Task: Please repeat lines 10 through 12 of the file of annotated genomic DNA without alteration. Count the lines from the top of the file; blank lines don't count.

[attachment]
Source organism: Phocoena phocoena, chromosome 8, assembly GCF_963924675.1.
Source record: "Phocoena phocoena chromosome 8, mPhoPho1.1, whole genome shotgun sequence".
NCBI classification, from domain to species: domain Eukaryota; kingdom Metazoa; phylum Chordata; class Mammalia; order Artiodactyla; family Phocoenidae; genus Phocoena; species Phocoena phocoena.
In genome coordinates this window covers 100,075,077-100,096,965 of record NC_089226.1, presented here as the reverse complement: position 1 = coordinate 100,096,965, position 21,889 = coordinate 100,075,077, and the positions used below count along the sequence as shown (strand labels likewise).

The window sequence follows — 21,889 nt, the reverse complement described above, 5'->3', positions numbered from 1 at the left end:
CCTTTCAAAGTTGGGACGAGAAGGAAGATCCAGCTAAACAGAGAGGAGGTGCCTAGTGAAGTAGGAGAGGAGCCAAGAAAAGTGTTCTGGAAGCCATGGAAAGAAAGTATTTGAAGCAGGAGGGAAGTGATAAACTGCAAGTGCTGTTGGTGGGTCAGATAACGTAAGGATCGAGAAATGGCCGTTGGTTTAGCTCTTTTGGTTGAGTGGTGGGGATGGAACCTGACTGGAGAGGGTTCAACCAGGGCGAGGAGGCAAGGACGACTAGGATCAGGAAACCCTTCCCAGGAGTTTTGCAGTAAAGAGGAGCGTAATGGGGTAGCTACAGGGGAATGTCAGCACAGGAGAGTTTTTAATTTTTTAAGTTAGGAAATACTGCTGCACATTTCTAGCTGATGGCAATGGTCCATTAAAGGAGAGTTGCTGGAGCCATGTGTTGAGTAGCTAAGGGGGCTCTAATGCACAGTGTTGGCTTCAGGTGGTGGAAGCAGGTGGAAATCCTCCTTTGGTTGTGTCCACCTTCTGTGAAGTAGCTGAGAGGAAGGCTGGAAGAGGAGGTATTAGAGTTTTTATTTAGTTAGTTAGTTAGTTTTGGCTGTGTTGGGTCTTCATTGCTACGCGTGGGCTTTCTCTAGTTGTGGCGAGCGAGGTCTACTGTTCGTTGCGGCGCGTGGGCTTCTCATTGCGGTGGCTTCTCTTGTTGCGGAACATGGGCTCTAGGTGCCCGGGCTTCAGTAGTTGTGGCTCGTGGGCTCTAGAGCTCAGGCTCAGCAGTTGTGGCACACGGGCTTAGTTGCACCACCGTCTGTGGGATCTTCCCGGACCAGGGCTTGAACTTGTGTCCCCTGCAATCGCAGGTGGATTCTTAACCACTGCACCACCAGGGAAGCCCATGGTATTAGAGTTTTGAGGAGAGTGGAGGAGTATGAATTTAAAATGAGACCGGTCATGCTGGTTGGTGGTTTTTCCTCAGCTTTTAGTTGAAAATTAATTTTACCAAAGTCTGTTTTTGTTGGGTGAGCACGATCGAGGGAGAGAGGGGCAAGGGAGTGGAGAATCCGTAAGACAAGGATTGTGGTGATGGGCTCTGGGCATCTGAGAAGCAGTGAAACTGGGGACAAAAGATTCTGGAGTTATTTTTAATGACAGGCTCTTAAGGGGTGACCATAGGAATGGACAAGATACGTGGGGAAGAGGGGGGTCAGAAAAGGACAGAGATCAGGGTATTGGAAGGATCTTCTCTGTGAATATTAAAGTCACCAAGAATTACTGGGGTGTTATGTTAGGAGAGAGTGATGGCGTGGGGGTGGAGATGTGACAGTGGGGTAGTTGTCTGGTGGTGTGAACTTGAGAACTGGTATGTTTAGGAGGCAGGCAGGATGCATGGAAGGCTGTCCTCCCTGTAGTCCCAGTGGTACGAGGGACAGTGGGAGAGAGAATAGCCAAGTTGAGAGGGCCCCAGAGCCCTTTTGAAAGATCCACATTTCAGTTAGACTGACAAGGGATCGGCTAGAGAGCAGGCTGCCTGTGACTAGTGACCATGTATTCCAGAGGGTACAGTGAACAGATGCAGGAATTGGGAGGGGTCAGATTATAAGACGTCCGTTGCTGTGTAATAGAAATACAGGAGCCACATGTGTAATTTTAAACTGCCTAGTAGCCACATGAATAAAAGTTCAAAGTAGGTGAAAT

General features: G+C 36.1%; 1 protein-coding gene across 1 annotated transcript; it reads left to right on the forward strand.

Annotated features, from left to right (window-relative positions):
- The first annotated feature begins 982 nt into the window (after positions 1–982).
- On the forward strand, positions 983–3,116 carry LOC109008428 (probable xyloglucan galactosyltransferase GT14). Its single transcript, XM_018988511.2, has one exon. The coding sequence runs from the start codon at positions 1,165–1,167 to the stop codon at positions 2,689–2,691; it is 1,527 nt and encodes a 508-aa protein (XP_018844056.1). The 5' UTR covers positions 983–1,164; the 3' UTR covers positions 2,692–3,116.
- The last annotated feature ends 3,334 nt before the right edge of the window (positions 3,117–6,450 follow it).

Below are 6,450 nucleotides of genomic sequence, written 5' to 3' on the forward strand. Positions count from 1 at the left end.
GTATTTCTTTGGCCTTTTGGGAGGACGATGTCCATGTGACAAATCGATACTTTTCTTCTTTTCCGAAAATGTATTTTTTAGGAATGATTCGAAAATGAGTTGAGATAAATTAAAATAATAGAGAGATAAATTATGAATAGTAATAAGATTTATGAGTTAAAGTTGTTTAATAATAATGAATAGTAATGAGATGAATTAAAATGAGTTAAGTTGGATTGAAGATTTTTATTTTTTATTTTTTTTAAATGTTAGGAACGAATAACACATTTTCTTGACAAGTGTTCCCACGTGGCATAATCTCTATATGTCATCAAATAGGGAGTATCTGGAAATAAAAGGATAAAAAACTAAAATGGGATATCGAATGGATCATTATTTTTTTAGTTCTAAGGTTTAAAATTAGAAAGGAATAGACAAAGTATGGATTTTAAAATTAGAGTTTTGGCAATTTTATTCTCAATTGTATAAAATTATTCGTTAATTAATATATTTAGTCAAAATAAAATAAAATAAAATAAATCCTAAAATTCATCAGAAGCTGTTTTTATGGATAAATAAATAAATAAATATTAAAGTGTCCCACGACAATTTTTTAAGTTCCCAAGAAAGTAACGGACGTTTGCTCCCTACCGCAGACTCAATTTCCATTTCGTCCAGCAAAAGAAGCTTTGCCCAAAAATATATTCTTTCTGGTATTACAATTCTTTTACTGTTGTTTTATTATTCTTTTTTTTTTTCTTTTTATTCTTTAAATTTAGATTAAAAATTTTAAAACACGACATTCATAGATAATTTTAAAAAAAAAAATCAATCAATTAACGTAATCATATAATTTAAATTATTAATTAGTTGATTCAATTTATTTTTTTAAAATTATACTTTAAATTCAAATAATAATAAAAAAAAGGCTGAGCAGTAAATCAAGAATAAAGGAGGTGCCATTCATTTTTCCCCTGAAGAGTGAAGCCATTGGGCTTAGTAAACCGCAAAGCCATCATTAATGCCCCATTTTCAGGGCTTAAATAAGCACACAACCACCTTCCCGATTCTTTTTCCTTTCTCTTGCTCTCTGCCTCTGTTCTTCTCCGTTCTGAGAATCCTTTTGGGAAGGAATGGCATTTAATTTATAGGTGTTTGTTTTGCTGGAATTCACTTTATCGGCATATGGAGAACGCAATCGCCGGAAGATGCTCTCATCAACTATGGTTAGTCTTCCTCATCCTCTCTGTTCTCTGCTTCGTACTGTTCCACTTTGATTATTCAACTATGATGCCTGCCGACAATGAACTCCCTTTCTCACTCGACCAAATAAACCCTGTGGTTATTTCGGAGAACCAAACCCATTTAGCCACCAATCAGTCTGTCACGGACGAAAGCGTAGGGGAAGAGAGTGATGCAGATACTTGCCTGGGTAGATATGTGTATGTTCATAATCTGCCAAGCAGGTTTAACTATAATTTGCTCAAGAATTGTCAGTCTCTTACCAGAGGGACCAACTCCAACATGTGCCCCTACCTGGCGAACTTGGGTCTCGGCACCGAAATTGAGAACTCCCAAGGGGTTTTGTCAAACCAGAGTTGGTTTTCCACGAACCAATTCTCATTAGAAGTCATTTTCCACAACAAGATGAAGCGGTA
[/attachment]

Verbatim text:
- On the forward strand, positions 983–3,116 carry LOC109008428 (probable xyloglucan galactosyltransferase GT14). Its single transcript, XM_018988511.2, has one exon. The coding sequence runs from the start codon at positions 1,165–1,167 to the stop codon at positions 2,689–2,691; it is 1,527 nt and encodes a 508-aa protein (XP_018844056.1). The 5' UTR covers positions 983–1,164; the 3' UTR covers positions 2,692–3,116.
- The last annotated feature ends 3,334 nt before the right edge of the window (positions 3,117–6,450 follow it).

Below are 6,450 nucleotides of genomic sequence, written 5' to 3' on the forward strand. Positions count from 1 at the left end.